"It is a daunting and confusing task to make sense of the avalanche of genetic information that has recently become available. Fortunately, Harris's book is a concise and engaging explanation of what we have learned about human evolution from studying genomes. Harris clearly explains without jargon the basics of genetics and genomics, how and when humans evolved, and what about our genes make us different from our closest living and extinct relatives"
– Daniel Lieberman, Harvard University and author of The Story of the Human Body: Evolution, Health, and Disease

"In a lucid and engaging style, Eugene Harris delivers a clear account of the latest insights in genomic studies that are giving humans a more comprehensive understanding of our evolutionary history, our place in nature, and where we may be headed"
– Donald Johanson, Arizona State University

"Ancestors in Our Genome tells the amazing story of human evolution as it has been revealed by the study of our DNA. Eugene Harris, a rare anthropologist who has studied the differences in the DNA of humans and other primates, has written a superb book about the latest discoveries comparing the DNA genomes of apes and humans-both living and fossilized [...] An enjoyable and wonderfully enlightening read"
– Jody Hey, Temple University and author of Genes, Categories, and Species

"Simply indispensable for any reader wishing to learn about the latest research on human origins"
Library Journal

"He [Harris] presents a sophisticated introduction to population genetics, explaining how gene data can be used to verify or dismiss competing hypotheses for how and when early humans moved out of Africa; the size and timing of the ancestral population that gave rise to both humans, and perhaps human ancestors, developed the ability to speak."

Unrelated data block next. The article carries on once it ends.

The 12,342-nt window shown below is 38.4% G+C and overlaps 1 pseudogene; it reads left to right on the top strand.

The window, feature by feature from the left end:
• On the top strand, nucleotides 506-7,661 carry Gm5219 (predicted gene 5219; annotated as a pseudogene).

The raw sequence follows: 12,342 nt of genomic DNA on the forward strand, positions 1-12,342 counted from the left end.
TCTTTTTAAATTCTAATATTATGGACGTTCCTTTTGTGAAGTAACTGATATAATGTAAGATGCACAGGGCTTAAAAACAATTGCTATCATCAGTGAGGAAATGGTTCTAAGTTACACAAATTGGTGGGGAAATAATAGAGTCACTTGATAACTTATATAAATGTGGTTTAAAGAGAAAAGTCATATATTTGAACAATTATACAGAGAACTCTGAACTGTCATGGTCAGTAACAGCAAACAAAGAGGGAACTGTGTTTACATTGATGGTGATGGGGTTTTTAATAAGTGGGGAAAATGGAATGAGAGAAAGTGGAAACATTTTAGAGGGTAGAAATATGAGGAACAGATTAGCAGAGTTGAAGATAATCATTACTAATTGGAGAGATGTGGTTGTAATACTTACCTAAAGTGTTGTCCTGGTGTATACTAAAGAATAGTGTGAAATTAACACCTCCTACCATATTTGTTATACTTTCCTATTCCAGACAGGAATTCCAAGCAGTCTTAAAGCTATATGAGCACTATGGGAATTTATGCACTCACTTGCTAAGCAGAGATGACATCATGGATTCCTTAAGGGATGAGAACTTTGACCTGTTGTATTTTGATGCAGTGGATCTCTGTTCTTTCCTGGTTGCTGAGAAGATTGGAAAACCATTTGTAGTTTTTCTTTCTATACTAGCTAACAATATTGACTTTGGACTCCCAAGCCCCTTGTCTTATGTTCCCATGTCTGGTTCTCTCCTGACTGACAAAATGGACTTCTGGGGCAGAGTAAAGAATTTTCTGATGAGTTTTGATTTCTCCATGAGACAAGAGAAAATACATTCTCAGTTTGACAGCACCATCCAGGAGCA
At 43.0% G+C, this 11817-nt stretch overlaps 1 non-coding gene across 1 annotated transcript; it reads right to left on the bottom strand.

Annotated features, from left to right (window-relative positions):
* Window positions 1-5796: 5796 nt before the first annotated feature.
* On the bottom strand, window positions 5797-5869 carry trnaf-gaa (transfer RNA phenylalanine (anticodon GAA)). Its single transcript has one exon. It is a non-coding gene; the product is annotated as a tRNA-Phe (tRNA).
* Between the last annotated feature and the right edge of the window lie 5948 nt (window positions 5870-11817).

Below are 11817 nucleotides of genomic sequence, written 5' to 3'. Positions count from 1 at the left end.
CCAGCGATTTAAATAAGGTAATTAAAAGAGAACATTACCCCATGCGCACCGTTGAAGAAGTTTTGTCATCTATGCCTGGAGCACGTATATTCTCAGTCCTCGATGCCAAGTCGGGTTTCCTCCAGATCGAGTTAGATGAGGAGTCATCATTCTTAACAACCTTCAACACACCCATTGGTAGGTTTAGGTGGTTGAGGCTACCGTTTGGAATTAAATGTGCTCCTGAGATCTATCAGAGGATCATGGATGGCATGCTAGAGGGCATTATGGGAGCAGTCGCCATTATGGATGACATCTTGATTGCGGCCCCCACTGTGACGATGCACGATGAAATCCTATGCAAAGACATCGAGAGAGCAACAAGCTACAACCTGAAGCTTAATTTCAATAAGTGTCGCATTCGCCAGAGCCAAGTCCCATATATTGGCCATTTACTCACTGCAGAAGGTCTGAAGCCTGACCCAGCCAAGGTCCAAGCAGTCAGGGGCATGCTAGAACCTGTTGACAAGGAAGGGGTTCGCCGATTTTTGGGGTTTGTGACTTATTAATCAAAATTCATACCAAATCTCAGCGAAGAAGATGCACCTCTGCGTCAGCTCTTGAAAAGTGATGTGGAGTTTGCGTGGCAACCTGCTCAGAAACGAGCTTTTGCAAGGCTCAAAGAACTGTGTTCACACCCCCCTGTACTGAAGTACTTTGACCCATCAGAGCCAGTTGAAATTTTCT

Publisher's Weekly

"This book reports how modern humans came to be by combining fossil and artifactual evidence with genetics to tell the story from when the human-chimpanzee split occurred. The subject is interesting, but the author’s repetitiveness and some sloppy use of terms detracts from the intended message."
– GrrlScientist, The Guardian blog, 28-11-2014


Chapter 1. The Trees Within the Forest: The Molecular Quest for Our Nearest Primate Relative
Chapter 2. Looks Can Be Deceiving: Evolution Does a Double-Take
Chapter 3. The Great Divorce: The Human Lineage Emerges
Chapter 4. A Population Crash: The Down and Upsides to It
Chapter 5. What Makes Us Human?: Searching the Genome for our Species-Wide Adaptations
Chapter 6. The Ongoing Evolutionary Journey: Human Adaptations Around the World
Chapter 7: Kissing Cousins: Clues from Ancient Genomes
Chapter 8. The Future of the Genome

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Eugene Harris is a Research Affiliate of the Center for the Study of Human Origins in the Department of Anthropology at New York University. He is one of the leading experts in the genomic study of primate evolution. His early research, using modern DNA analyses to firmly establish an evolutionary tree of the African monkey group that includes baboons, mandrills and related monkeys, was influential in human evolution studies showing that anatomical features are unreliable for ascertaining the evolutionary relationships among early human fossils.